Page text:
Since opening in January 2011, IU Cinema has hosted dozens of eminent and celebrated filmmakers.But many seminal titans of the moving picture are no longer with us. IU Cinema’s 5X series aims at offering a peek into the canon of the celluloid legends who may not be able to join us in person, but whose influence is felt every time our screen lights up.
Fall 2019: 5X Dorothy Arzner: A League of Her Own
Born in San Francisco in 1887, Dorothy Arzner grew up in Los Angeles as the daughter of a restauranteur whose business was frequented by countless famous actors, including Sarah Bernhardt, Mary Pickford, and Douglas Fairbanks. She first pursued the study of medicine in college, but after a few summers spent working in a surgeon’s office, Arzner shifted her career aspirations. She began in Hollywood as a script typist for Famous Players-Lasky Corporation—which would become Paramount Studios—and within six months transitioned to editor at Realart Studios, a Paramount subsidiary. She edited 52 films at Realart before Paramount tapped her to edit the Rudolph Valentino vehicle Blood and Sand, which also gave her the opportunity to direct some uncredited reshoots. Her work on this film caught the eye of director James Cruze, with whom Arzner worked as a writer and editor on several features.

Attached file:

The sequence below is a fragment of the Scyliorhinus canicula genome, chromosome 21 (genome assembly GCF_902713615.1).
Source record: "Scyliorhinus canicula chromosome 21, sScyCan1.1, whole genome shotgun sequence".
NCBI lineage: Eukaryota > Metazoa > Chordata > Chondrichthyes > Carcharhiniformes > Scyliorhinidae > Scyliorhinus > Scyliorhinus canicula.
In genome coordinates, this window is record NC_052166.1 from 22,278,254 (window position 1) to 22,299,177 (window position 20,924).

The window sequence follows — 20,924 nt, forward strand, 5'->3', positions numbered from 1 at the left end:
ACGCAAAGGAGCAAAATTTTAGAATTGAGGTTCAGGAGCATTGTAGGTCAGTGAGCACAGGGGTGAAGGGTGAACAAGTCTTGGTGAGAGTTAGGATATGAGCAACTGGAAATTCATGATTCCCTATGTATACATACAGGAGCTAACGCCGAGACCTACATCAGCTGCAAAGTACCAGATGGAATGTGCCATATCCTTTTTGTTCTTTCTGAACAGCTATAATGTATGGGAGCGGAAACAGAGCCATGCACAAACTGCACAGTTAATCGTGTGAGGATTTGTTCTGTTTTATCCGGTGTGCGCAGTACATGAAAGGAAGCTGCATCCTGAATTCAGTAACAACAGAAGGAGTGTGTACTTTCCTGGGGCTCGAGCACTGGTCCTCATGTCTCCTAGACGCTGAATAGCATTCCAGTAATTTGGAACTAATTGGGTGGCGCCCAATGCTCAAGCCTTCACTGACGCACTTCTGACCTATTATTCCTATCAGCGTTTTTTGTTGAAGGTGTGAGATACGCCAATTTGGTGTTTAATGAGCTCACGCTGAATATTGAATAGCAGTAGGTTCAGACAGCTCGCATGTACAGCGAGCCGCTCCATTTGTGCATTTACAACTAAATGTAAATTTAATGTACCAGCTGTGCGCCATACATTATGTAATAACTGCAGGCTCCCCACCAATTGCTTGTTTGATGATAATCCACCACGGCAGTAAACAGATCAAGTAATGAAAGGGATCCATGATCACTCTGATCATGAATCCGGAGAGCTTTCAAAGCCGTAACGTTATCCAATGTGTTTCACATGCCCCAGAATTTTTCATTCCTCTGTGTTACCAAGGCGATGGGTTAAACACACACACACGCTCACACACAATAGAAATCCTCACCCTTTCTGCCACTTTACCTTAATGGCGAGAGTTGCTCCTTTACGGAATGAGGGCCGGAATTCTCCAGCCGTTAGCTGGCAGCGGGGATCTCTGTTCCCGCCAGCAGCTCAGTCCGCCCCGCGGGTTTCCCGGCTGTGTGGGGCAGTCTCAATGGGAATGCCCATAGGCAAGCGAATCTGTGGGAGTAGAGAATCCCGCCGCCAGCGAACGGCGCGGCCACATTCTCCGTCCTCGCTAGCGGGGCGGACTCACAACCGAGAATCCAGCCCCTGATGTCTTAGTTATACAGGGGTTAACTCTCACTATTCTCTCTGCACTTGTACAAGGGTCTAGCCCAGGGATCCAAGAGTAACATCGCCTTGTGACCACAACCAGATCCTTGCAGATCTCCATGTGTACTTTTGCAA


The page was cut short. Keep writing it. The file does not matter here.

In 1927, she was offered her first directing job, Fashions for Women, and went on to direct 15 feature films throughout the 1930s and 1940s with some of the biggest movie stars, including The Wild Party (1929) with Clara Bow, Honor Among Lovers (1931) featuring Claudette Colbert, Craig’s Wife (1936) led by Rosalind Russell, and The Bride Wore Red (1937) starring Joan Crawford.
Arzner’s films flew in the face of what was considered “women’s film” at the time. She offered portrayals of strong-willed, independent woman protagonists whose lives challenged early 20th century stereotypes and traditional sexual roles. Arzner herself defied convention, choosing to wear suits rather than gowns, and, although a relatively private person, she never hid her sexual orientation. She maintained a 40-year relationship with dancer and choreographer Marion Morgan, who crafted some of the dancing sequences in Arzner’s films, including Dance, Girl, Dance (1940).
A remarkable pioneering force in Hollywood’s golden age, Arzner’s prolific career from 1919 to 1943 spanned the transition from the silent era to talkies. She was the first woman to join the Directors Guild of America in 1933 and remained its only woman member until another trailblazer, Ida Lupino, joined its ranks in 1950. To this day, Arzner remains one of the most prolific women studio directors in American cinema.
Curated and programmed by Brittany D. Friesner.
Coming up in this series
Mon, Sept 16, 7 pm
Sun, Sept 29, 1 pm
Sun, Oct 20, 1 pm
Sun, Nov 17, 1 pm
Sat, Nov 23, 4 pm
Previously in this series
Mon, March 18, 7 pm
Sat, March 9, 12 pm
Thurs, Feb 14, 7 pm
Sun, Jan 27, 1 pm
Sat, Jan 12, 7 pm